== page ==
"Q. Now, Mrs. Martina, you testified as to your previous marriages? A. Yes.

"Q. Now, you were married to Roger Denham how long? A. About three years.

"Q. I believe you stated that the reason for the divorce was that you were unstable, emotionally immature, and not a fit person to have the care of the children, was that correct? A. That is correct.

"Q. You indicated, I think, that was the reason for custody going to Mr. and Mrs. Denham, was it? Now, isn't it true that at that time that you were neglecting the children? A. I suppose I was.

"Q. Yes. Well, I mean, you suppose or were you? A. Yes, I wasn't a very good mother at the time.

"Q. In fact, that is what brought all this about, you were found at a party in a nude condition with other people, and this is what brought this about?

"Mr. Dittmar: Just a moment, I object to that, Your Honor. Certainly anything that went on prior to the divorce and the prior award of custody is not material. I think that the concession has been made that she was not a fit and proper person to be the mother at the time. The details, I don't think can be anymore damaging than the fact she has admitted it. It is purely useless.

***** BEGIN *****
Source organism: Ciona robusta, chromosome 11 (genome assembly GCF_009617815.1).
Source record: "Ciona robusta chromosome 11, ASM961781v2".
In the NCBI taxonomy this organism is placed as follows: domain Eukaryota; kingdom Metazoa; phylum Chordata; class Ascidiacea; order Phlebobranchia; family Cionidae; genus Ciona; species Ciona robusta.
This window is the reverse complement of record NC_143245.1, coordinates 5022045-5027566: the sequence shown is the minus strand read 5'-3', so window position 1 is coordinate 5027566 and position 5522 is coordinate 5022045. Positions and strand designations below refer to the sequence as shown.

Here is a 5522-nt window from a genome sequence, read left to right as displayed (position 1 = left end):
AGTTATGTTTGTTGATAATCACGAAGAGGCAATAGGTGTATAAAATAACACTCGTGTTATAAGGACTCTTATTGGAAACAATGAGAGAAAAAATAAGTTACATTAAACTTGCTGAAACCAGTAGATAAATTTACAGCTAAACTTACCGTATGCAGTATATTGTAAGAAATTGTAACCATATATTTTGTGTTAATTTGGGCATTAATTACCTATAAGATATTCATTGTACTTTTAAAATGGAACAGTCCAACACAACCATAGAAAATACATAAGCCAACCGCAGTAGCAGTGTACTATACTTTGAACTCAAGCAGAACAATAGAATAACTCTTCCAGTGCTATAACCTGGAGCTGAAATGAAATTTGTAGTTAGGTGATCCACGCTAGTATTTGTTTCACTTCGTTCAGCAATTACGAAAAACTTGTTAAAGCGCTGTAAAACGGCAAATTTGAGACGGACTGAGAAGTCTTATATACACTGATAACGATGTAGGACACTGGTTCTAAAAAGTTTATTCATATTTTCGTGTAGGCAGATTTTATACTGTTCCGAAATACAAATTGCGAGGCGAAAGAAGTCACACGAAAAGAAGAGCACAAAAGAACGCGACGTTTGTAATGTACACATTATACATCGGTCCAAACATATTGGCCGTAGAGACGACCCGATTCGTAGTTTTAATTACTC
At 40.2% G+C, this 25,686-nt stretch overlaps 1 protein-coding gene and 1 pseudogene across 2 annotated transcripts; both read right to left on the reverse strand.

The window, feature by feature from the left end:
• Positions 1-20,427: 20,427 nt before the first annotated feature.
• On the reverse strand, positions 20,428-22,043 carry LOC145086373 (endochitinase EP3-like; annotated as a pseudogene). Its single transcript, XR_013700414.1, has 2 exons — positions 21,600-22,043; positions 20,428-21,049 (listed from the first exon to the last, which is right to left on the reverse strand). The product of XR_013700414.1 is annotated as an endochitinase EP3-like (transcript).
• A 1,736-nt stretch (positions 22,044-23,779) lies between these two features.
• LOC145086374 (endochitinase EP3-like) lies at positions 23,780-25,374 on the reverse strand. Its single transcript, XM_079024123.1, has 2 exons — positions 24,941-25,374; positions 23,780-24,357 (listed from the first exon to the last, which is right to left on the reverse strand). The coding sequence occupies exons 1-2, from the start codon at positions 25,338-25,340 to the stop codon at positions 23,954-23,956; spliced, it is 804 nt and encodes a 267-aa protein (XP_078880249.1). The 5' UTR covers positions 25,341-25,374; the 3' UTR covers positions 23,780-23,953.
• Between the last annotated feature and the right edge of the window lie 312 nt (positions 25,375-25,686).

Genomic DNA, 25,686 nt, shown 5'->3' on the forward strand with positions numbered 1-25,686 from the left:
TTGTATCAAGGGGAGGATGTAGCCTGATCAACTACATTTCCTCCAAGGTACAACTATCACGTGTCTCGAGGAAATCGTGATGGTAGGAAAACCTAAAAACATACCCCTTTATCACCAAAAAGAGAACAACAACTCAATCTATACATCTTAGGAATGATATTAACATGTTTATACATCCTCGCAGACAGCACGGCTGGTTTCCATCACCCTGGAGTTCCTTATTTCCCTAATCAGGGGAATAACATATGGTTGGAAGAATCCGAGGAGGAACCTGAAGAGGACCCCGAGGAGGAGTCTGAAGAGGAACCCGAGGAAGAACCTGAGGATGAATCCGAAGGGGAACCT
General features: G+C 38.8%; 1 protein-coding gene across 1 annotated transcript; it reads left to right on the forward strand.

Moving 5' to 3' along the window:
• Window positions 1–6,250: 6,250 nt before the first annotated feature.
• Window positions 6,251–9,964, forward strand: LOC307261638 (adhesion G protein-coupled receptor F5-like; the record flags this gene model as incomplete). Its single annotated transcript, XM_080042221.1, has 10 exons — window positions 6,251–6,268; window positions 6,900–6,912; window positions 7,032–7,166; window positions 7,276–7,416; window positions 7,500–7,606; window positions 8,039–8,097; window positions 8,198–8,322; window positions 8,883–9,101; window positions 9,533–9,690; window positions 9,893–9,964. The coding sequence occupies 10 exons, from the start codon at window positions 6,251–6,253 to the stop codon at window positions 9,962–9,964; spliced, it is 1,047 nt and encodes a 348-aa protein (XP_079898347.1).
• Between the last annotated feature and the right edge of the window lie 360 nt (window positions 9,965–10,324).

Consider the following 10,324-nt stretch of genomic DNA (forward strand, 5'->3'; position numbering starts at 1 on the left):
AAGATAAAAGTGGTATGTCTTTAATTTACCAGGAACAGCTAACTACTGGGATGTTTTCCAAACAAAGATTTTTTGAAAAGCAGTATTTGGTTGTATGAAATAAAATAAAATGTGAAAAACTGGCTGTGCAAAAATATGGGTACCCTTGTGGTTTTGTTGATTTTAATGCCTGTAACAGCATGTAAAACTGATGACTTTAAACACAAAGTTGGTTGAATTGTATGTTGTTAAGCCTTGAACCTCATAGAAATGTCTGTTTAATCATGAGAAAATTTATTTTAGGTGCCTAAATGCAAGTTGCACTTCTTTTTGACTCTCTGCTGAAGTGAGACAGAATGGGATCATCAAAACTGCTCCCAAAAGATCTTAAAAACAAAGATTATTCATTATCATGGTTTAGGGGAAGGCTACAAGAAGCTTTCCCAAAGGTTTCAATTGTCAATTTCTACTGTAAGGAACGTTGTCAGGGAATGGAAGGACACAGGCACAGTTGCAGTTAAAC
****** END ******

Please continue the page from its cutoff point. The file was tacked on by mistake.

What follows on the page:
"The Court: I can't go back and retry that phase of the case, gentlemen.

"Presumably, both parties, unless I miss my calculation, were found to be unfit to have the custody otherwise it would not have been awarded to the grandparents.

"Mr. Barreiro: That wasn't--weren't the facts, Your Honor, but we will bring those out later."

The judge who presided had not heard the divorce case; he should have received the evidence of past conduct to aid him in determining whether the respondent was presently a fit or unfit person to be awarded the custody of the children.

Under the rule in Stewart v. Stewart, supra, 41 Cal. 2d 447, it is necessary to reverse the order so that the cause may be retried and findings made in the usual way as to the fitness or unfitness of each of the parents.

The order is reversed.

Brown (R. M.), J., and Stone, J., concurred.